Preprints
https://doi.org/10.5194/npg-2021-15
https://doi.org/10.5194/npg-2021-15

  22 Mar 2021

22 Mar 2021

Review status: a revised version of this preprint was accepted for the journal NPG and is expected to appear here in due course.

Reduced non-Gaussianity by 30-second rapid update in convective-scale numerical weather prediction

Juan Ruiz1,4, Guo-Yuan Lien2, Keiichi Kondo3, Shigenori Otsuka4,5,6, and Takemasa Miyoshi4,5,6,7,8 Juan Ruiz et al.
  • 1Centro de Investigaciones del Mar y la Atmósfera (CIMA-UBA/CONICET); Departamento de Ciencias de la Atmósfera y de los Océanos, FCEN, Universidad de Buenos Aires; Unidad Mixta Internacional-Instituto Franco-Argentino para el Estudio del Clima y sus Impactos (UMI-IFAECI/CNRS-CONICET-UBA), Buenos Aires, Argentina
  • 2Central Weather Bureau, Taipei, Taiwan
  • 3Meteorological Research Institute, Tsukuba, Japan
  • 4RIKEN Center for Computational Science, Kobe, Japan
  • 5RIKEN Cluster for Pioneering Research, Kobe, Japan
  • 6RIKEN Interdisciplinary Theoretical and Mathematical Sciences Program, Kobe, Japan
  • 7University of Maryland, College Park, Maryland, USA
  • 8Japan Agency for Marine-Earth Science and Technology, Yokohama, Japan

Abstract. Non-Gaussian forecast error is a challenge for ensemble-based data assimilation (DA), particularly for more nonlinear convective dynamics. In this study, we investigate the degree of non-Gaussianity of forecast error distributions at 1-km resolution using a 1000-member ensemble Kalman filter, and how it is affected by the DA update frequency and observation number. Regional numerical weather prediction experiments are performed with the SCALE (Scalable Computing for Advanced Library and Environment) model and the LETKF (Local Ensemble Transform Kalman Filter) assimilating every-30-second phased array radar observations. The results show that non-Gaussianity develops rapidly within convective clouds and is sensitive to the DA frequency and the number of assimilated observations. The non-Gaussianity is reduced by up to 40 % when the assimilation window is shortened from 5 minutes to 30 seconds, particularly for vertical velocity and radar reflectivity.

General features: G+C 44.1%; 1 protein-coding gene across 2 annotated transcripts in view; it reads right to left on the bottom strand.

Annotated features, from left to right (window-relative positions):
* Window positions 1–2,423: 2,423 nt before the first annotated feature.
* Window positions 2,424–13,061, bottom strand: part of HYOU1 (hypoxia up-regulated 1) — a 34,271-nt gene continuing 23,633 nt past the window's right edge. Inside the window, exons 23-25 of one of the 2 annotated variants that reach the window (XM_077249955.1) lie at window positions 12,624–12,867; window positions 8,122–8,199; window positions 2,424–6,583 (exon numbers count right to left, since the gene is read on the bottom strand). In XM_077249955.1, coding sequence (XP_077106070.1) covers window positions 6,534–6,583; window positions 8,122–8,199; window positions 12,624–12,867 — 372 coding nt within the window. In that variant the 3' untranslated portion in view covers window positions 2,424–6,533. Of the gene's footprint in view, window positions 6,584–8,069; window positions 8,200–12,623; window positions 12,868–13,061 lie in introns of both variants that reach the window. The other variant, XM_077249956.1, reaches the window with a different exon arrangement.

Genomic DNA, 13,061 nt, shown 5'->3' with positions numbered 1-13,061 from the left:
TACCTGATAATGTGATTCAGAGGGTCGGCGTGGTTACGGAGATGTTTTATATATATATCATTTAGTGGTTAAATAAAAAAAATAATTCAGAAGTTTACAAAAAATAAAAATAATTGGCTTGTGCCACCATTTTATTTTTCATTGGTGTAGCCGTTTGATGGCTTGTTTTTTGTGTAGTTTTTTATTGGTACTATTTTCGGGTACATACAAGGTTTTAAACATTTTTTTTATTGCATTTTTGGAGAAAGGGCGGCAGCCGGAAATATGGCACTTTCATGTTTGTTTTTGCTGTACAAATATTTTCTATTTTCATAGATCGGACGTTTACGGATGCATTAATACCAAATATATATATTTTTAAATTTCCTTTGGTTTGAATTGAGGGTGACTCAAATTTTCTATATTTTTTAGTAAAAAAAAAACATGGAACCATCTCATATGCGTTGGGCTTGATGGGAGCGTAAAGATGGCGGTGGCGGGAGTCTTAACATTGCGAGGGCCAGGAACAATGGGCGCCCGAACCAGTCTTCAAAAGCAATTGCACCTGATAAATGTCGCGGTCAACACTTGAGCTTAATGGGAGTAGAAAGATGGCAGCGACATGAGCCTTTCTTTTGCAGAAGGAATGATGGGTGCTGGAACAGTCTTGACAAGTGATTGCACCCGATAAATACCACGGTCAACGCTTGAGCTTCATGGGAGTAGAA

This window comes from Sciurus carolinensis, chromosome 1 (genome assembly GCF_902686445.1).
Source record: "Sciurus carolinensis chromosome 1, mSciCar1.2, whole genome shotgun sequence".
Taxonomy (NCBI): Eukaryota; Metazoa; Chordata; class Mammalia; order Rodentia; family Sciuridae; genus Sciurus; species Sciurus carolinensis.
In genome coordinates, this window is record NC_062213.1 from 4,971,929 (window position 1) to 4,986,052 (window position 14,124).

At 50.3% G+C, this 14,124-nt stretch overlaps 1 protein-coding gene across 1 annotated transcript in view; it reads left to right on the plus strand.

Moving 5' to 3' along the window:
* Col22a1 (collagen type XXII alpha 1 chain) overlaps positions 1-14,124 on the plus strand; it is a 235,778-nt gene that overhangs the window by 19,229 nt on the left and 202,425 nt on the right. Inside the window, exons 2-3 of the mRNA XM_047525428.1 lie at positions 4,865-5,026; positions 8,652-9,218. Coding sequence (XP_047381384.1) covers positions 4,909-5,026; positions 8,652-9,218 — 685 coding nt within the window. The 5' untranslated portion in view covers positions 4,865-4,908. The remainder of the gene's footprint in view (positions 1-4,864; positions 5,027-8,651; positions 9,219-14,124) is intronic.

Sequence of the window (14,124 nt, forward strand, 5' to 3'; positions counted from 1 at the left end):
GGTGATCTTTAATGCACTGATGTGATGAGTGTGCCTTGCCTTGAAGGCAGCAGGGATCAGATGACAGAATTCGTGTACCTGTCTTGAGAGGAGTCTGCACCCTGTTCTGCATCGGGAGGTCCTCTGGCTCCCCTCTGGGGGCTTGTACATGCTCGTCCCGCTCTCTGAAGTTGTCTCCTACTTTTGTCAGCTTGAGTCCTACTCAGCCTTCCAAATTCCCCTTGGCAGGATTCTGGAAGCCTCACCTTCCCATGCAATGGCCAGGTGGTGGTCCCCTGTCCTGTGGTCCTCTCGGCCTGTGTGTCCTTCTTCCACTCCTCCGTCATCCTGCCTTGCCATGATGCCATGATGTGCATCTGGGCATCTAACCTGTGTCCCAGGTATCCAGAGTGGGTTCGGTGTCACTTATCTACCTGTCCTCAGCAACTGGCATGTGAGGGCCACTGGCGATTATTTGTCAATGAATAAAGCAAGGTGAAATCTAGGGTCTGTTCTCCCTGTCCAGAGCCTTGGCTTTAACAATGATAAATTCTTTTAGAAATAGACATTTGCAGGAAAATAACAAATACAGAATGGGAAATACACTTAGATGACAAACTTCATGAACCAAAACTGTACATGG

Juan Ruiz et al.

Status: closed

Comment types: AC – author | RC – referee | CC – community | EC – editor | CEC – chief editor | : Report abuse
  • RC1: 'Comment on npg-2021-15', Anonymous Referee #1, 27 Mar 2021
    • AC1: 'Reply on RC1', Juan Ruiz, 28 Jun 2021
  • RC2: 'Comment on npg-2021-15', Anonymous Referee #2, 19 Apr 2021
    • AC2: 'Reply on RC2', Juan Ruiz, 28 Jun 2021
  • RC3: 'Comment on npg-2021-15', Anonymous Referee #3, 20 Apr 2021
    • AC3: 'Reply on RC3', Juan Ruiz, 28 Jun 2021

Status: closed

Comment types: AC – author | RC – referee | CC – community | EC – editor | CEC – chief editor | : Report abuse
  • RC1: 'Comment on npg-2021-15', Anonymous Referee #1, 27 Mar 2021
    • AC1: 'Reply on RC1', Juan Ruiz, 28 Jun 2021
  • RC2: 'Comment on npg-2021-15', Anonymous Referee #2, 19 Apr 2021
    • AC2: 'Reply on RC2', Juan Ruiz, 28 Jun 2021
  • RC3: 'Comment on npg-2021-15', Anonymous Referee #3, 20 Apr 2021
    • AC3: 'Reply on RC3', Juan Ruiz, 28 Jun 2021

Juan Ruiz et al.

Juan Ruiz et al.

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Short summary
Effective use of observations with numerical weather prediction models, a.k.a. data assimilation, is a key part of weather forecasting systems. For precise prediction at the scales of thunderstorms, fast nonlinear processes bring a grand challenge because most data assimilation systems are based on linear processes and normal-distribution errors. We investigate how every 30-seconds weather radar observations can help reduce the effect of nonlinear processes and non-normal distributions.